Indonesia is lagging far behind in terms of infrastructure, especially in the energy sector. This is one of the consequences of the 1997 Asian financial crisis and the resulting drastic reduction in investment.
The government has made strong commitments towards catching up, while at the same time seeking to preserve the country’s natural environment. A 15-year action plan was laid out in 2011. With Indonesia being the fifth-largest emitter of greenhouse gas, the government also committed to a policy of reducing its impact on the climate. Developing the country’s huge renewable energy potential (more than 160 GW) was identified as a priority.
A partnership approach
With this in mind, in 2015, Agence Française de Développement (AFD) and the British Department for International Development (DfID) began supporting the efforts of the public financial institution PT Sarana Multi Infrastruktur (PT SMI) in financing infrastructure projects which contribute to reducing climate change and adapting to its effects.
A total of six projects were backed. What impact did they have? The answer lies in three key figures!
- 158,000 people in the region of Cilegon, on the island of Java, have better access to drinking water thanks to the construction of a water treatment plant near the city. A reservoir has also been built downstream from the Cipasauran river, preventing saltwater intrusion and contamination of fresh water.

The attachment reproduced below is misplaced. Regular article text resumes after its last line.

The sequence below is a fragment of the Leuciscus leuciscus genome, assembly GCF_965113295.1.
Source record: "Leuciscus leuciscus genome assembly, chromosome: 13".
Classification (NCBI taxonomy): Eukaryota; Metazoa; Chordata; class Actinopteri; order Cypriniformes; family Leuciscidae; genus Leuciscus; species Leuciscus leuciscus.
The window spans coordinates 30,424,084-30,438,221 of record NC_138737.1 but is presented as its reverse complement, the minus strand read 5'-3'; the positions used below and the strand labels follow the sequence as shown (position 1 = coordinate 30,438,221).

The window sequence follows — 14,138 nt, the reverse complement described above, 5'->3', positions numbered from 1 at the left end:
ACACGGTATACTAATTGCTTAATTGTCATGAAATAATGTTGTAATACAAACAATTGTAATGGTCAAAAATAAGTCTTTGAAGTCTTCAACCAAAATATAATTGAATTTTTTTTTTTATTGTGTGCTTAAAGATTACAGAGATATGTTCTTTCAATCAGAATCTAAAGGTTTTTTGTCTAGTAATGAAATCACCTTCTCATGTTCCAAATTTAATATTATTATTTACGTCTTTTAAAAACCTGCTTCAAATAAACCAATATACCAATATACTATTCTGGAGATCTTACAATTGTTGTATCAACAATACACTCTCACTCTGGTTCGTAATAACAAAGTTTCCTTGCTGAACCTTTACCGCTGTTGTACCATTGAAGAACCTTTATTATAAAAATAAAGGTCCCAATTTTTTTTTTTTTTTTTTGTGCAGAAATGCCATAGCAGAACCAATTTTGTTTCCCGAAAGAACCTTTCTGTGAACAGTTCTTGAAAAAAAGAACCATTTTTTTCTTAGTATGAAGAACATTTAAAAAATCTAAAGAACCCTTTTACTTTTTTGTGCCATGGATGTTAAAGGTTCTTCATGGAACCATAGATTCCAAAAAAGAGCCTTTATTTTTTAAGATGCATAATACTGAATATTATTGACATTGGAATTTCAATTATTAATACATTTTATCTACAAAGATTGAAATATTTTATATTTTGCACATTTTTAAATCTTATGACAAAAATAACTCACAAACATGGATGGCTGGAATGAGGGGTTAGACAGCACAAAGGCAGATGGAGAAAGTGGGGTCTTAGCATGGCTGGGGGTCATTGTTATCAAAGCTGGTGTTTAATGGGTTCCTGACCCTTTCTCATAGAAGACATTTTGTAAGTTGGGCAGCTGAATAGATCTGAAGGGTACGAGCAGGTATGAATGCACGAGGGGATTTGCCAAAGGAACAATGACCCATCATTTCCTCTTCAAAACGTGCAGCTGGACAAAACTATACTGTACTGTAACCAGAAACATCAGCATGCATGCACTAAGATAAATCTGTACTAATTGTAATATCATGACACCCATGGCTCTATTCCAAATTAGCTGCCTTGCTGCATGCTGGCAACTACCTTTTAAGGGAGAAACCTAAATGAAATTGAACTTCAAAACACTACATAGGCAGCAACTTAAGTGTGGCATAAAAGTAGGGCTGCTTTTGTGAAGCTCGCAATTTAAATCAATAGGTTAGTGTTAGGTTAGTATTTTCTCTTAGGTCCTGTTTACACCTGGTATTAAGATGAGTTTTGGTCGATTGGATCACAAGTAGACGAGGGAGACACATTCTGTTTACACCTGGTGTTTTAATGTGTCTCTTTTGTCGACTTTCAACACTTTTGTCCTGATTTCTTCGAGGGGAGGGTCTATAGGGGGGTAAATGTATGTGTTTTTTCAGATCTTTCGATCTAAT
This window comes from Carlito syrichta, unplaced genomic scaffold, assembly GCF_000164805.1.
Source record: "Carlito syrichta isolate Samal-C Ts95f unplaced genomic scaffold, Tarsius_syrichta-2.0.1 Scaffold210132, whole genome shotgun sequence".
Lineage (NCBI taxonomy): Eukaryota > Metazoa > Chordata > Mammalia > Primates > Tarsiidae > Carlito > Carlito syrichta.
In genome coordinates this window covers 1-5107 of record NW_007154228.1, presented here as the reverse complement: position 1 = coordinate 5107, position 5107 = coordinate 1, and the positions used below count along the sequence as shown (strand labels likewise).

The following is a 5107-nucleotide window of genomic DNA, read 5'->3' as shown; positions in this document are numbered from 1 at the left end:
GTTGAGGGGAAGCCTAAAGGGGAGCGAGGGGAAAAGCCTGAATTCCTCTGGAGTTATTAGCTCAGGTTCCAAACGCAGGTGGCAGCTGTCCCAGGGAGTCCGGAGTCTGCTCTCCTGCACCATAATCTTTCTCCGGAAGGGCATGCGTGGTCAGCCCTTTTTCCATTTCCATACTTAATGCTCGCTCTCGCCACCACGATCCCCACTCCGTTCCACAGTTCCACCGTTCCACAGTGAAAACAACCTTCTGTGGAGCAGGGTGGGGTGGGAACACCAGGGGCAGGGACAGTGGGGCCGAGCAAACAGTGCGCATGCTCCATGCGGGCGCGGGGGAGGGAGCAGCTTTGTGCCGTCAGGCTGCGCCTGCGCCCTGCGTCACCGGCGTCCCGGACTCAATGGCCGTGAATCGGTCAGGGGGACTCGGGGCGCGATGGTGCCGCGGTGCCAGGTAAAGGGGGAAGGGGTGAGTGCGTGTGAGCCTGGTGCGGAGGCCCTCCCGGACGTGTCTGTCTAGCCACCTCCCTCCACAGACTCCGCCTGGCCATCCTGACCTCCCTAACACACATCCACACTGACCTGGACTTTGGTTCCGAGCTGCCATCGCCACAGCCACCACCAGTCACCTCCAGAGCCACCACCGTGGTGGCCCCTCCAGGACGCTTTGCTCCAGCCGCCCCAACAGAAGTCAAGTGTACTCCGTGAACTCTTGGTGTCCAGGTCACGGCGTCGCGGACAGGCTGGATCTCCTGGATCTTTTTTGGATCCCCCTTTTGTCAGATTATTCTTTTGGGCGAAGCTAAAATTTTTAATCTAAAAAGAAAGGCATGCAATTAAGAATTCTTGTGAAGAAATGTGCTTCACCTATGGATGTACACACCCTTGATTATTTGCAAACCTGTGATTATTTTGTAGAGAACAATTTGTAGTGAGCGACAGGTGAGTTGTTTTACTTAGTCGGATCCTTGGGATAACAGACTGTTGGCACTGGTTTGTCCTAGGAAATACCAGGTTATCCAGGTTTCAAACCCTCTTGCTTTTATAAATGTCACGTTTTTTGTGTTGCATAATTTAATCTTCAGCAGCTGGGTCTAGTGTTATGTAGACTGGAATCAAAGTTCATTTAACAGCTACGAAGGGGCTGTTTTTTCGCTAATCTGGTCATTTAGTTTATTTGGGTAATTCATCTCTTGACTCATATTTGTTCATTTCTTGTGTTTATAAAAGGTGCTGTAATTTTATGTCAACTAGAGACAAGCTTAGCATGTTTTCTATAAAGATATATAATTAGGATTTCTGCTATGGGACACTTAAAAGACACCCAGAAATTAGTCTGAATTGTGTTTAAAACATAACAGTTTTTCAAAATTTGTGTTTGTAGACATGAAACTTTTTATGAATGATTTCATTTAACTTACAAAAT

- 18,000 t CO2e/year is being avoided through the extension of a hydroelectric power station in the Bengkulu province, on the island of Sumatra. This extension is an addition to a 16.5 MW facility, thus increasing its capacity to 21 MW.
- 102 GWh of electricity will be generated each year by two newly-constructed biomass plants, equivalent to the consumption of a city of 20,000 inhabitants in France. The majority of this electricity will be used to supply two sugar processing plants in the east of the island of Java, with the remainder being sold on to the local electricity company.
A positive outcome
Figures aside, the project has boosted the capacities of our partner PT SMI in several areas: identifying projects, enhancing technical studies for applications and developing technical and financial skills within their teams in renewable energy projects or those beneficial to the climate.
A positive outcome, shared by PT SMI: “Our partnership with AFD has helped us to take major steps towards becoming the financial institution for development in Indonesia. AFD has provided us with a range of support measures, not only financial, but also in terms of expertise, tools and methods which will help PT SMI to explore new frontiers, especially in the renewable energy sector”, said Darwin Trisna Djajawinata, Director of Project Development and Consultancy at PT SMI.